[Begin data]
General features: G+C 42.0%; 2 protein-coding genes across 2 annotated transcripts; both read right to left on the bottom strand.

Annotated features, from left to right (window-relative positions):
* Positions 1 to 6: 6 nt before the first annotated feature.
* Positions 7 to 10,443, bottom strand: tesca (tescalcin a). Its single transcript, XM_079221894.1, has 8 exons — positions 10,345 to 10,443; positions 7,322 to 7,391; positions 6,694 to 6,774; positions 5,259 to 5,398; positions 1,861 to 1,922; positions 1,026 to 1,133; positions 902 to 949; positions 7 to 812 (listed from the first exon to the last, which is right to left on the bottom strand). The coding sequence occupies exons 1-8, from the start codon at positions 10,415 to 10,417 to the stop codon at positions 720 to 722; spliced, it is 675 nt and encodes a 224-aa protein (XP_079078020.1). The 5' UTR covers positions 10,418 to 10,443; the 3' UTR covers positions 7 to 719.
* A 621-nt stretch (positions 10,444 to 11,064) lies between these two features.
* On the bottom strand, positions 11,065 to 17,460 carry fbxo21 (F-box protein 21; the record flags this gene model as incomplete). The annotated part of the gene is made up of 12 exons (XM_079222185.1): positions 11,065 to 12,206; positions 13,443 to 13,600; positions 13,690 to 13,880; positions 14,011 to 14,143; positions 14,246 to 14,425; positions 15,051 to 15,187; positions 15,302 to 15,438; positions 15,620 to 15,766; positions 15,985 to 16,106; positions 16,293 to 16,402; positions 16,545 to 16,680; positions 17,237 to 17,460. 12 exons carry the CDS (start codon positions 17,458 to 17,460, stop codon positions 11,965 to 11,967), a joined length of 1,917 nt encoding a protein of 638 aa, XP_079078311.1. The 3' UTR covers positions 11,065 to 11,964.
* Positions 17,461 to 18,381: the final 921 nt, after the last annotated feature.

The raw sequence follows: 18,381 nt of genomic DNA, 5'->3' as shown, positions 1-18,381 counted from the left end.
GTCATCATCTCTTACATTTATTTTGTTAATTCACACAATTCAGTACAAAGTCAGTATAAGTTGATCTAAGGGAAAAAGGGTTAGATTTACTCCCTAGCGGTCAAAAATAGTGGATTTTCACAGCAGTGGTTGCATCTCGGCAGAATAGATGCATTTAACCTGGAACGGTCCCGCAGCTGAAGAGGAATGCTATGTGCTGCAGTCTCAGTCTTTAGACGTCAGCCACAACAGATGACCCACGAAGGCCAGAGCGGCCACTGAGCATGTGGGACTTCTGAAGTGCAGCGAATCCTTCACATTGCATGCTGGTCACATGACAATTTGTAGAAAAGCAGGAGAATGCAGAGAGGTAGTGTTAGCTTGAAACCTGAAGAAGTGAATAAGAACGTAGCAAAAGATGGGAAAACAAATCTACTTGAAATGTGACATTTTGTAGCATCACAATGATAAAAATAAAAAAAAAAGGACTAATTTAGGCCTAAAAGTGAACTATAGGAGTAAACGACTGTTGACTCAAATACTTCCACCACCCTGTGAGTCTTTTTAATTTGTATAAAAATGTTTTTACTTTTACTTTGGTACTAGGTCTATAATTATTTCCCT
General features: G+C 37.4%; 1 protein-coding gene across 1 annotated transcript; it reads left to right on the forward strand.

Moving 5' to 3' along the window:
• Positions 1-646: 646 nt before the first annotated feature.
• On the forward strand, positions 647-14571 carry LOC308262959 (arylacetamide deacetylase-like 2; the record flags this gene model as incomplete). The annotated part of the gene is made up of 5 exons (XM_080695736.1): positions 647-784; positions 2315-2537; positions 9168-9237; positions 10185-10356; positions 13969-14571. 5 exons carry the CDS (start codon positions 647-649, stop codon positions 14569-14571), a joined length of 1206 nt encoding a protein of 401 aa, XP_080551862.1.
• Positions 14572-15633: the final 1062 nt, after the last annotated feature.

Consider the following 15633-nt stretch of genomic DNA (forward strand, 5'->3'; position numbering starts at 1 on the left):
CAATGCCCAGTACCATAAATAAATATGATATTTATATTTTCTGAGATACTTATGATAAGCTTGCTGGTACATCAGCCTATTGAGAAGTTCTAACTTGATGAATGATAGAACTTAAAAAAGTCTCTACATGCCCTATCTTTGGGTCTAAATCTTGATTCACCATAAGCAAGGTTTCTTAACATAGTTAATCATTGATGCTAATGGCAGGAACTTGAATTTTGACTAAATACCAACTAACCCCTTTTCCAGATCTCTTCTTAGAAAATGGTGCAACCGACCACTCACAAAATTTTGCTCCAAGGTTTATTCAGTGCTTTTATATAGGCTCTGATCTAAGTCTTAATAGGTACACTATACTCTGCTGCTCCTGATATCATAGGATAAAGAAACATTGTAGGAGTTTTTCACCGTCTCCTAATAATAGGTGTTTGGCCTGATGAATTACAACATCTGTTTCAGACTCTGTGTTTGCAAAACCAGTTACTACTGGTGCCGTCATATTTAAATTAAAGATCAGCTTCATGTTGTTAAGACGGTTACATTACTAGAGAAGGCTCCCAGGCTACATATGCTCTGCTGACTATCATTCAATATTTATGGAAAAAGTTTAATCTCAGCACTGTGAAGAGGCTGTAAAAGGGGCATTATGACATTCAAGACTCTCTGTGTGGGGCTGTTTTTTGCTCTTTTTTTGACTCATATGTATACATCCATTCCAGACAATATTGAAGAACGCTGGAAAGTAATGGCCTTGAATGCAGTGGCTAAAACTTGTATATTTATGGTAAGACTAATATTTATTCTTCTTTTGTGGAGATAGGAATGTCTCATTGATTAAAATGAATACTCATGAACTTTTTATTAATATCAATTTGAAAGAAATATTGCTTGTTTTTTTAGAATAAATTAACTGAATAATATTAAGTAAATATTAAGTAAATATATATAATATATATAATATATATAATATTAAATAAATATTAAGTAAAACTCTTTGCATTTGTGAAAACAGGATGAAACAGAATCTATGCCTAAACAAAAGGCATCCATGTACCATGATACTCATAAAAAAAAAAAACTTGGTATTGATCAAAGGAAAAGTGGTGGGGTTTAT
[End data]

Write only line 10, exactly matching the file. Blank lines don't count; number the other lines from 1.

General features: G+C 37.4%; 1 protein-coding gene across 1 annotated transcript; it reads left to right on the forward strand.